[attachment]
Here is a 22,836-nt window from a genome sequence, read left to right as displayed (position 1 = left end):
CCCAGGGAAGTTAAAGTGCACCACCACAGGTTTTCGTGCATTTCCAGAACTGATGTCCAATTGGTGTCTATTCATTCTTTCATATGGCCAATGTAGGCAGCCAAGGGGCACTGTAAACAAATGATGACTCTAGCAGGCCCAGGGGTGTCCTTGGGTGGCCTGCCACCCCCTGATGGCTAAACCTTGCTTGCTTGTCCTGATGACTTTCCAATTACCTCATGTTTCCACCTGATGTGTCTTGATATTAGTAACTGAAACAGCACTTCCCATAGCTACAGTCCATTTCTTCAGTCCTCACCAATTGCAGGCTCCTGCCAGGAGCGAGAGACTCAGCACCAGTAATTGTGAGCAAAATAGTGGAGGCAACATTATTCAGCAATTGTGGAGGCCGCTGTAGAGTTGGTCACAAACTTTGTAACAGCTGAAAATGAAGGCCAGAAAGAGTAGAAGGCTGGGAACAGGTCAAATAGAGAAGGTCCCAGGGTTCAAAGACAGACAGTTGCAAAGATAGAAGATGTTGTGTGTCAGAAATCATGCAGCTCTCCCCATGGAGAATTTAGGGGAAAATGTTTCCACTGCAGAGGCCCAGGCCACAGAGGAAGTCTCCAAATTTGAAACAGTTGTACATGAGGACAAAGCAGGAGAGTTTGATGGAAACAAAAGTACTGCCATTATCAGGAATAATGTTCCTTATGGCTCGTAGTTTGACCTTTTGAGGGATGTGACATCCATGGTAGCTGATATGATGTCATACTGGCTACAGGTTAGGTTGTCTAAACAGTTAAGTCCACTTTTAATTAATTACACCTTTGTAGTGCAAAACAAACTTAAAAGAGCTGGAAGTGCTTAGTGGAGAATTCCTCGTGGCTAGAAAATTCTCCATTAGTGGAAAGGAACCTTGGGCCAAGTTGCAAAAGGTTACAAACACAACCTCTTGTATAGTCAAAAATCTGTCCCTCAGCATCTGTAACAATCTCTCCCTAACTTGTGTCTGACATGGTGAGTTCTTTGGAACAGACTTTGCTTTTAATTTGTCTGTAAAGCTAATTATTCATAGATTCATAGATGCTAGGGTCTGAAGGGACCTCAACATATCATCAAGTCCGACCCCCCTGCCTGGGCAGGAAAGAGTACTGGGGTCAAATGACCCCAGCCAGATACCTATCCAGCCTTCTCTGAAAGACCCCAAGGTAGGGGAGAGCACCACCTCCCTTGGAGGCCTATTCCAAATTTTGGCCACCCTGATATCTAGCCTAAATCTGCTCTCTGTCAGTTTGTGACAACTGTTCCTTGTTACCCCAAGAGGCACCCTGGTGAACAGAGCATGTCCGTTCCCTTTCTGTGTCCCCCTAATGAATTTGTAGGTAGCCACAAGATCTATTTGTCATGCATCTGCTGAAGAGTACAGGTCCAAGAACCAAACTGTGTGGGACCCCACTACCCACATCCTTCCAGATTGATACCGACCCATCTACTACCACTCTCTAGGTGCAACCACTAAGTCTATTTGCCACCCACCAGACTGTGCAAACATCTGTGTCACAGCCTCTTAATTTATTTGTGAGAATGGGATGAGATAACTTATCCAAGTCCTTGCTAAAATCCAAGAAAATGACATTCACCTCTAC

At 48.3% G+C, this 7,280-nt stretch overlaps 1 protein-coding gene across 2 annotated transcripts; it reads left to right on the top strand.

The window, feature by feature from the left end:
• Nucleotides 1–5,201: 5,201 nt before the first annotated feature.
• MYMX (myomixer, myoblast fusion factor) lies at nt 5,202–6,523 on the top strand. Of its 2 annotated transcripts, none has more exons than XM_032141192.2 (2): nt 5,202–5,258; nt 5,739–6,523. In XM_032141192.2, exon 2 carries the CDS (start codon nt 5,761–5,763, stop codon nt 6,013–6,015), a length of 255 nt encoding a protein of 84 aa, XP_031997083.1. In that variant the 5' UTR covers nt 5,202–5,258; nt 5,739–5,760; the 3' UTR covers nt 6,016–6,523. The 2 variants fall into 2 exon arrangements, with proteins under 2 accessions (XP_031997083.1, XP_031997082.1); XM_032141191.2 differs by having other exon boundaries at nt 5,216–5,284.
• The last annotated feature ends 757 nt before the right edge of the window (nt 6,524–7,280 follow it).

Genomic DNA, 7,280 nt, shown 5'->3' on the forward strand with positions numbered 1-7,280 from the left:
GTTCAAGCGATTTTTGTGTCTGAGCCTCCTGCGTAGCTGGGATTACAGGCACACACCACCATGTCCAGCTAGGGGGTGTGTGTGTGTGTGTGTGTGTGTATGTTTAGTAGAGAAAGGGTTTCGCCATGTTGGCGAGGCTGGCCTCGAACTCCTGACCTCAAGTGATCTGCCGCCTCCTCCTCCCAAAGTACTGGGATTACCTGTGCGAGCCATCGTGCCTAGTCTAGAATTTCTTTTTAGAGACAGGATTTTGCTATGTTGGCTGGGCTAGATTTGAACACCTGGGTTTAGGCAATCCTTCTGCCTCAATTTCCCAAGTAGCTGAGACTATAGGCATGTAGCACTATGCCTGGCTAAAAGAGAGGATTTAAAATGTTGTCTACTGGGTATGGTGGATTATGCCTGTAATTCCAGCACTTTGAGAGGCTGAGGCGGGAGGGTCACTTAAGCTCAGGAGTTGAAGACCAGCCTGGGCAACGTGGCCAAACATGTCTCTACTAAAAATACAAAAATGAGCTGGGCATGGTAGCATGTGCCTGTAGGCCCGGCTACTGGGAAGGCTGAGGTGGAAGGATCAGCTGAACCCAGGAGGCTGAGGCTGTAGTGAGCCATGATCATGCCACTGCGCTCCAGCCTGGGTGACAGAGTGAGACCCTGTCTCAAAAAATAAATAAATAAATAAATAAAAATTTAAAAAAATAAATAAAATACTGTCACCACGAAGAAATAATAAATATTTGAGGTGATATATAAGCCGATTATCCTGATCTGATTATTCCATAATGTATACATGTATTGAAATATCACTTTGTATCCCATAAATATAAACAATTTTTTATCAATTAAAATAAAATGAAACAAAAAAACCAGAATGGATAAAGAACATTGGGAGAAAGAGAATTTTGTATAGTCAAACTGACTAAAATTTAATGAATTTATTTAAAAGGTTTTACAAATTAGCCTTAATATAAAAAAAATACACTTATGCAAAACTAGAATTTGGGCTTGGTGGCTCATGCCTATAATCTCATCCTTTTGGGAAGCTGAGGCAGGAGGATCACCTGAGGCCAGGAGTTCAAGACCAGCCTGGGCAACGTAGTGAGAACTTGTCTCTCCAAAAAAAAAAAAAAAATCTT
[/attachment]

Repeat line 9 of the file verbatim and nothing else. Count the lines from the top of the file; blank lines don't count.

GTTCAAGCGATTTTTGTGTCTGAGCCTCCTGCGTAGCTGGGATTACAGGCACACACCACCATGTCCAGCTAGGGGGTGTGTGTGTGTGTGTGTGTGTGTATGTTTAGTAGAGAAAGGGTTTCGCCATGTTGGCGAGGCTGGCCTCGAACTCCTGACCTCAAGTGATCTGCCGCCTCCTCCTCCCAAAGTACTGGGATTACCTGTGCGAGCCATCGTGCCTAGTCTAGAATTTCTTTTTAGAGACAGGATTTTGCTATGTTGGCTGGGCTAGATTTGAACACCTGGGTTTAGGCAATCCTTCTGCCTCAATTTCCCAAGTAGCTGAGACTATAGGCATGTAGCACTATGCCTGGCTAAAAGAGAGGATTTAAAATGTTGTCTACTGGGTATGGTGGATTATGCCTGTAATTCCAGCACTTTGAGAGGCTGAGGCGGGAGGGTCACTTAAGCTCAGGAGTTGAAGACCAGCCTGGGCAACGTGGCCAAACATGTCTCTACTAAAAATACAAAAATGAGCTGGGCATGGTAGCATGTGCCTGTAGGCCCGGCTACTGGGAAGGCTGAGGTGGAAGGATCAGCTGAACCCAGGAGGCTGAGGCTGTAGTGAGCCATGATCATGCCACTGCGCTCCAGCCTGGGTGACAGAGTGAGACCCTGTCTCAAAAAATAAATAAATAAATAAATAAAAATTTAAAAAAATAAATAAAATACTGTCACCACGAAGAAATAATAAATATTTGAGGTGATATATAAGCCGATTATCCTGATCTGATTATTCCATAATGTATACATGTATTGAAATATCACTTTGTATCCCATAAATATAAACAATTTTTTATCAATTAAAATAAAATGAAACAAAAAAACCAGAATGGATAAAGAACATTGGGAGAAAGAGAATTTTGTATAGTCAAACTGACTAAAATTTAATGAATTTATTTAAAAGGTTTTACAAATTAGCCTTAATATAAAAAAAATACACTTATGCAAAACTAGAATTTGGGCTTGGTGGCTCATGCCTATAATCTCATCCTTTTGGGAAGCTGAGGCAGGAGGATCACCTGAGGCCAGGAGTTCAAGACCAGCCTGGGCAACGTAGTGAGAACTTGTCTCTCCAAAAAAAAAAAAAAAATCTT